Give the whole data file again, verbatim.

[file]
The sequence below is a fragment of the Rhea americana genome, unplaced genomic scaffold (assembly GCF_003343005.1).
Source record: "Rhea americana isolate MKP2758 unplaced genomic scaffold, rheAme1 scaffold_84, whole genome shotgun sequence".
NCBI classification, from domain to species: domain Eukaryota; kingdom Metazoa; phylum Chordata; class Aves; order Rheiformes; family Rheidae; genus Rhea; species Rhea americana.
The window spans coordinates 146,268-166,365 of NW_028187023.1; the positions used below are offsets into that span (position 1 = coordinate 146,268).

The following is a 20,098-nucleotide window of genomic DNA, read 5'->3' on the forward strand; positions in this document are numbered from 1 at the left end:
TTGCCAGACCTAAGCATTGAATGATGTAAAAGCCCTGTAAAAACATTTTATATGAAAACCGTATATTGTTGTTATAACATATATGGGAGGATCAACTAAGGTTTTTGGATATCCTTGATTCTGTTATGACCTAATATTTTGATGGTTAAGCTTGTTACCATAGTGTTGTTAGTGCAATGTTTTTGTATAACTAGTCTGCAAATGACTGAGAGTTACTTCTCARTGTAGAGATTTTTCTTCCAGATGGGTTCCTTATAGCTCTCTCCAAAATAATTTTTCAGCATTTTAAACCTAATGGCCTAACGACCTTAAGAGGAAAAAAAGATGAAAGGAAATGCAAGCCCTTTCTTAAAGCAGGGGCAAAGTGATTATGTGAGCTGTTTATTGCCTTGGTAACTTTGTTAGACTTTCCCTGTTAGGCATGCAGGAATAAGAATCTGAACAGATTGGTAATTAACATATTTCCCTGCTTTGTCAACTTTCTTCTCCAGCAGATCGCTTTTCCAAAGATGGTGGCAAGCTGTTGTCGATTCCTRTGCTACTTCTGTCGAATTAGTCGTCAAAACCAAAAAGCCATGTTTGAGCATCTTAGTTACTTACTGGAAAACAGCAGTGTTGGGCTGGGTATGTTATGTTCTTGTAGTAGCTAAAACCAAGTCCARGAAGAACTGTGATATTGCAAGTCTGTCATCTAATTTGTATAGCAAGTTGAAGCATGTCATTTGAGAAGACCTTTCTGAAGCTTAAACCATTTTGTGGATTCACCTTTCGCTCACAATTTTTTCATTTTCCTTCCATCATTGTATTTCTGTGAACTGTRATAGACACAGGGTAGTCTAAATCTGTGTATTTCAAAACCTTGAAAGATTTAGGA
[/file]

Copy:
The sequence below is a fragment of the Rhea americana genome, unplaced genomic scaffold (assembly GCF_003343005.1).
Source record: "Rhea americana isolate MKP2758 unplaced genomic scaffold, rheAme1 scaffold_84, whole genome shotgun sequence".
NCBI classification, from domain to species: domain Eukaryota; kingdom Metazoa; phylum Chordata; class Aves; order Rheiformes; family Rheidae; genus Rhea; species Rhea americana.
The window spans coordinates 146,268-166,365 of NW_028187023.1; the positions used below are offsets into that span (position 1 = coordinate 146,268).

The following is a 20,098-nucleotide window of genomic DNA, read 5'->3' on the forward strand; positions in this document are numbered from 1 at the left end:
TTGCCAGACCTAAGCATTGAATGATGTAAAAGCCCTGTAAAAACATTTTATATGAAAACCGTATATTGTTGTTATAACATATATGGGAGGATCAACTAAGGTTTTTGGATATCCTTGATTCTGTTATGACCTAATATTTTGATGGTTAAGCTTGTTACCATAGTGTTGTTAGTGCAATGTTTTTGTATAACTAGTCTGCAAATGACTGAGAGTTACTTCTCARTGTAGAGATTTTTCTTCCAGATGGGTTCCTTATAGCTCTCTCCAAAATAATTTTTCAGCATTTTAAACCTAATGGCCTAACGACCTTAAGAGGAAAAAAAGATGAAAGGAAATGCAAGCCCTTTCTTAAAGCAGGGGCAAAGTGATTATGTGAGCTGTTTATTGCCTTGGTAACTTTGTTAGACTTTCCCTGTTAGGCATGCAGGAATAAGAATCTGAACAGATTGGTAATTAACATATTTCCCTGCTTTGTCAACTTTCTTCTCCAGCAGATCGCTTTTCCAAAGATGGTGGCAAGCTGTTGTCGATTCCTRTGCTACTTCTGTCGAATTAGTCGTCAAAACCAAAAAGCCATGTTTGAGCATCTTAGTTACTTACTGGAAAACAGCAGTGTTGGGCTGGGTATGTTATGTTCTTGTAGTAGCTAAAACCAAGTCCARGAAGAACTGTGATATTGCAAGTCTGTCATCTAATTTGTATAGCAAGTTGAAGCATGTCATTTGAGAAGACCTTTCTGAAGCTTAAACCATTTTGTGGATTCACCTTTCGCTCACAATTTTTTCATTTTCCTTCCATCATTGTATTTCTGTGAACTGTRATAGACACAGGGTAGTCTAAATCTGTGTATTTCAAAACCTTGAAAGATTTAGGA